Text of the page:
Vic Raviolo, reviously responsible for the Lincolns that raced in the Carrera Panamericana during the 1950s was involved with engineering AMC's new sports-car-type coupe. The AMX was the first steel-bodied, wo-seat American performance car since the 1957 Thunderbird, ord's original two-seater having long since evolved into a four-seat personal luxury car. The AMX was also the only mass-produced, omestic two-seater to share the market with Chevrolet’s Corvette since the 1957 Thunderbird. With a short 97in (2,464mm) wheelbase, he AMX's direct competition was the one-inch longer (98 inches (2,489mm) Chevrolet Corvette. The AMX's manufacturer's suggested retail price (MSRP) was US$3,245 (US$22,082 in 2015 dollars), early 25% below and over $1,000 less than the Corvette's price tag.
The AMX was introduced to the press at the Daytona International Speedway on 15 February 1968; just over four months after the Javelin went on sale. In the demonstrations on the race track, he new AMXs ran at speeds up to 130mph (209km/h). American Motors' group vice president, ic Raviolo, escribed the AMX as "the Walter Mitty Ferrari." The AMX was designed to "appeal to both muscle car and sports car enthusiasts, wo camps that rarely acknowledged each other's existences." The problem was the "tire-melting" acceleration of the two-seater made it "a quick car that handled like a sports car, onfusing the buying public." Automotive journalist Tom McCahill summed up, the AMX is the hottest thing to ever come out of Wisconsin and ... you can whip through corners and real hard bends better than with many out-and-out sports cars."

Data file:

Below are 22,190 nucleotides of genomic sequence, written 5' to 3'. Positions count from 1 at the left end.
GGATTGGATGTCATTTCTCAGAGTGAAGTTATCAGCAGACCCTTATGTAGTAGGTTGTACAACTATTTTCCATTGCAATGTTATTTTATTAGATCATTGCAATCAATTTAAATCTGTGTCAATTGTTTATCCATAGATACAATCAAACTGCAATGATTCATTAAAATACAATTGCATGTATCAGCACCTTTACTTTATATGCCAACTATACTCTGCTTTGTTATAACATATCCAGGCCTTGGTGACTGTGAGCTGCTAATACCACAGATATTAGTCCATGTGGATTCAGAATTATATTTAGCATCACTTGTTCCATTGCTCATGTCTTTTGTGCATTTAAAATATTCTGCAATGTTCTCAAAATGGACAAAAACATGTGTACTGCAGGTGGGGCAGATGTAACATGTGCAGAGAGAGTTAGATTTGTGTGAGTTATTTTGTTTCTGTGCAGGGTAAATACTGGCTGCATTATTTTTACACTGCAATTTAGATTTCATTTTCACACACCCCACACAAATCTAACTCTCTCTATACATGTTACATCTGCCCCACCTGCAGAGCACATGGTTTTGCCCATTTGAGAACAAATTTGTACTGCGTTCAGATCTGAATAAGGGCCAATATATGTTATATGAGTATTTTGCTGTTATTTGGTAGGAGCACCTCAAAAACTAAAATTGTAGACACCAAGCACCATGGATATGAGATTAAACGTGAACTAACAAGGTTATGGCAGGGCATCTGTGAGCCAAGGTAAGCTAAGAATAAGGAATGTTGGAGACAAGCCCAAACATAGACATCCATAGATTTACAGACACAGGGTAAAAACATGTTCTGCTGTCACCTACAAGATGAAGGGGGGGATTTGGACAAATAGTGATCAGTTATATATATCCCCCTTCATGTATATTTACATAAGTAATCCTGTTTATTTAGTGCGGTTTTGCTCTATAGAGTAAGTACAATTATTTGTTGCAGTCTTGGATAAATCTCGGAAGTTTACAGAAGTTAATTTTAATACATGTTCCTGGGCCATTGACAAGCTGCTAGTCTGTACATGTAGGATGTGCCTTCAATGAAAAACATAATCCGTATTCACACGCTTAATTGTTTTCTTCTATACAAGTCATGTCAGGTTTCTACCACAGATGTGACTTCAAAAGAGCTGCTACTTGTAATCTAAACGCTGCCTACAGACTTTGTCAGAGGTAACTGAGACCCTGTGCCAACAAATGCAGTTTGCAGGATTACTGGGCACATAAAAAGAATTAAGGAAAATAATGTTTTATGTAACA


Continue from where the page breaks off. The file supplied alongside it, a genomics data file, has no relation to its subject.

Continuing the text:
1969 AMC AMX
The AMX's full second model year saw only slight changes, xcept for a $52 increase in its base price. The five-spoke Magnum 500 steel road wheels were no longer chrome plated, ut now came with a stainless steel trim ring. The racing stripes were now available in five colors. The interior featured a revised instrumentation with the 0–8000rpm tachometer moved to match the speedometer that was now calibrated to 140mph (230km/h). Interior door panels were revised, arpeting was upgraded, ew leather upholstery was optional, nd the gas pedal became suspended. Later production cars received a hood over the instruments in front of the driver. Trunk capacity was 9.7 cubic feet (275l).
Starting January 1969, ll manual transmission AMXs came with a Hurst floor shifter. The center console-mounted three-speed "Shift-Command" automatic remained optional with "1", 2", nd "D" forward settings. The "D" mode was fully automatic, ut the driver could shift manually through all three gears by starting out in the "1" setting for first-gear with no upshift, nd the "2" setting for second-gear with no upshift.
A “Big Bad” paint option for $34 became available starting in mid-1969. The neon brilliant blue (BBB), range (BBO), nd green (BBG) exteriors included color-matched front and rear bumpers, s well as a special slim bright lower grille moulding for the front bumper and two vertical rubber-faced painted bumper guards for the rear. The factory-painted 1969 AMXs were 195 in BBB, 85 in BBO, nd 283 in BBG.
Popular Mechanics wrote that the 1969 "AMX preserves the status quo this year, eing virtually unchanged, emains an absolute delight to drive.